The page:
I have been getting myself familiar with ADOdb by using it in a personal web-development project. During my experiments, I ran across a member function called
GetUpdateSQL(). In principle, it looks like a very useful function. Given a recordset which you’ve previously retrieved in a query, and given some desired changes, it will generate an UPDATE query string for you. However, I have found it to be a little disappointing for my needs.
A slightly counter-intuitive aspect of the function is the way you give it changes. It takes two parameters. The first is the recordset you want to make changes to, but crucially this has to be the original recordset without any modifications. You specify your modifications using an associative array (associating the name of the column with the desired new value). The query and update might look like this:
1 2 3 4 $recordset = $db->Execute("SELECT * FROM users WHERE id = 5"); $mychanges = array('name' => 'Fred Flinstone'); $sql = $db->GetUpdateSQL($recordset, $mychanges); $db->Execute($sql);
Passing the changes in as a separate array is a slight annoyance, although I can see why it is done. The original recordset is used to determine whether any data changes are actually being requested, and so no unnecessary changes are sent to the database. Efficiency is good.
However, it might be nice if something was built-in to the recordset class which would track the changes, if desired. The modified recordset object could then be passed straight back to the database connection object to say “write these changes to the database”.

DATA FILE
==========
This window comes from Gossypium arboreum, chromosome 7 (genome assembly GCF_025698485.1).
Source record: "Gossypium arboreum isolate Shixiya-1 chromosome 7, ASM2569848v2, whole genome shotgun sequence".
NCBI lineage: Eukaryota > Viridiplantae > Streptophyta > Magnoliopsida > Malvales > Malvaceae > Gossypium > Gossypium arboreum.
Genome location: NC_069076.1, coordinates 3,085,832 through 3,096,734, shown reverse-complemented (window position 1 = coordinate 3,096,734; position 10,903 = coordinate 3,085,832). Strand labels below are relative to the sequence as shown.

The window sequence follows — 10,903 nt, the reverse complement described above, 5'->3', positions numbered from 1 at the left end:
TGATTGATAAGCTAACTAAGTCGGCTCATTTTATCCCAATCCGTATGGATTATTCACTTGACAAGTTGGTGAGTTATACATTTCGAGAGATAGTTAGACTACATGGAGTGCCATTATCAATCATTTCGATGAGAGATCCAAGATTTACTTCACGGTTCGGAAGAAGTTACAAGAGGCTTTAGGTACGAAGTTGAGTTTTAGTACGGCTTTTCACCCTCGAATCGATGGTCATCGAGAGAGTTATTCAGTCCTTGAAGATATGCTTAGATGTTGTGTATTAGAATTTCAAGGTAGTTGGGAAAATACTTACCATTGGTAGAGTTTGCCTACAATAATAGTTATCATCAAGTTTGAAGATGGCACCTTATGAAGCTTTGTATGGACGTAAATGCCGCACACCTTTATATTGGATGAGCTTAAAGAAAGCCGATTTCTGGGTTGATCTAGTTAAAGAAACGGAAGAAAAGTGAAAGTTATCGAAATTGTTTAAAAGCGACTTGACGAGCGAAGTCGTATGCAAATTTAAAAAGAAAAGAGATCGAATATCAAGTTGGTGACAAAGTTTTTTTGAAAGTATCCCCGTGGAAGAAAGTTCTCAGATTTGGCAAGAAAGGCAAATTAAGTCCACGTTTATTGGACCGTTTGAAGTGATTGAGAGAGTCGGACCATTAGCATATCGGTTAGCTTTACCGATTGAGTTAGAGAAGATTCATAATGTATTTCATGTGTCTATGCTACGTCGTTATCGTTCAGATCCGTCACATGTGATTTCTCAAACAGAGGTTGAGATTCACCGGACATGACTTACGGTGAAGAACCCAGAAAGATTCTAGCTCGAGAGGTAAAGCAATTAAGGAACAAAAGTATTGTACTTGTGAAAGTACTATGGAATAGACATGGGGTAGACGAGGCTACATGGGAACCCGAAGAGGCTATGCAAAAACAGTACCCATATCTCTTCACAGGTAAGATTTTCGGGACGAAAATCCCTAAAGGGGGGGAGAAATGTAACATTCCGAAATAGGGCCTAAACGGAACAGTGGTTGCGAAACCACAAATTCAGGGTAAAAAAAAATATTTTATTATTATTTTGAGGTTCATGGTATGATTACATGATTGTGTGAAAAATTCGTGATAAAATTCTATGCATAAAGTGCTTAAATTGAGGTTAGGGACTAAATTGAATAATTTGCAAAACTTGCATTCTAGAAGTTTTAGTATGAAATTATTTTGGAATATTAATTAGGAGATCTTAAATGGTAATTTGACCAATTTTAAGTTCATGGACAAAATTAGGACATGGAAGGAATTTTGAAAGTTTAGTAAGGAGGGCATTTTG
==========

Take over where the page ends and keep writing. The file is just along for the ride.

Of course, in that very simple example it would be overkill to use the
GetUpdateSQL() function. It’s for illustration purposes only though.
For me, this is the really problematic aspect of this function. If your recordset contains multiple records (or rows) then the update is always applied to all of them. As far as I can tell, you cannot even extract a single record from the recordset and only update that one. If you want to update each record separately, then you first have to execute multiple queries to obtain a recordset for each one. That is obviously very inefficient, so you just have to construct the UPDATE queries yourself.
It has to be noted that it is entirely common to be unable to update multiple records in a single query. Typically you can just specify a single WHERE clause. As such, the underlying queries would still have to resolve to multiple updates anyway. However, it would be nice if the wrapper could provide some extra functionality here.
There are a couple of possibilities. I have already mentioned my ideal solution, whereby the recordset just gets modified and updated. Alternatively, one very simple solution would be the ability to generate the update SQL for only the ‘current’ record in the recordset. For example, if you are iterating through all records in a loop, you could auto-generate SQL to update just the current one.
Perhaps a slightly better alternative would be the ability to specify multiple arrays of changes. You wouldn’t just supply an associative array of “column => value” changes to be applied to all records. Rather, you would supply an array of those associative arrays; i.e. one for each record. Being able to group all the updates together into a batch like this would provide some optimisation possibilities.
Anyway, those are just my ideas. I appreciate that ADOdb is primarily concerned with portability of database code, and it does that very well. However, it would be nice to see some more time-saving features like these.